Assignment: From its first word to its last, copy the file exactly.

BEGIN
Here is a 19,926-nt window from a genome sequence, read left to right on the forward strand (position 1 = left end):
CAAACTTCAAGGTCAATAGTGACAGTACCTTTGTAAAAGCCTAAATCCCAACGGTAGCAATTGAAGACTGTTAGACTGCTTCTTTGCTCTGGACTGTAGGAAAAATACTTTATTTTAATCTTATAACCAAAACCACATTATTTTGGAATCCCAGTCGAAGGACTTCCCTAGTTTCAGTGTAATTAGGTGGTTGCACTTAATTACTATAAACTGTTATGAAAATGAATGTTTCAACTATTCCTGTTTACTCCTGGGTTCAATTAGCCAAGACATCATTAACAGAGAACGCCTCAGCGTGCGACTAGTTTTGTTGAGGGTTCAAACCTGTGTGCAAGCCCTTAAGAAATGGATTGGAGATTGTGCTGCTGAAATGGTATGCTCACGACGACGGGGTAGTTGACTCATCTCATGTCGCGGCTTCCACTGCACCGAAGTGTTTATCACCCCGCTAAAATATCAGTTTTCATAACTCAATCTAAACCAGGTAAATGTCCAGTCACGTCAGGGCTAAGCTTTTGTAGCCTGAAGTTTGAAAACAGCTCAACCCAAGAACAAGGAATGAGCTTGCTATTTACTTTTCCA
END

Here is a 19,926-nt window from a genome sequence, read left to right on the forward strand (position 1 = left end):
CAAACTTCAAGGTCAATAGTGACAGTACCTTTGTAAAAGCCTAAATCCCAACGGTAGCAATTGAAGACTGTTAGACTGCTTCTTTGCTCTGGACTGTAGGAAAAATACTTTATTTTAATCTTATAACCAAAACCACATTATTTTGGAATCCCAGTCGAAGGACTTCCCTAGTTTCAGTGTAATTAGGTGGTTGCACTTAATTACTATAAACTGTTATGAAAATGAATGTTTCAACTATTCCTGTTTACTCCTGGGTTCAATTAGCCAAGACATCATTAACAGAGAACGCCTCAGCGTGCGACTAGTTTTGTTGAGGGTTCAAACCTGTGTGCAAGCCCTTAAGAAATGGATTGGAGATTGTGCTGCTGAAATGGTATGCTCACGACGACGGGGTAGTTGACTCATCTCATGTCGCGGCTTCCACTGCACCGAAGTGTTTATCACCCCGCTAAAATATCAGTTTTCATAACTCAATCTAAACCAGGTAAATGTCCAGTCACGTCAGGGCTAAGCTTTTGTAGCCTGAAGTTTGAAAACAGCTCAACCCAAGAACAAGGAATGAGCTTGCTATTTACTTTTCCA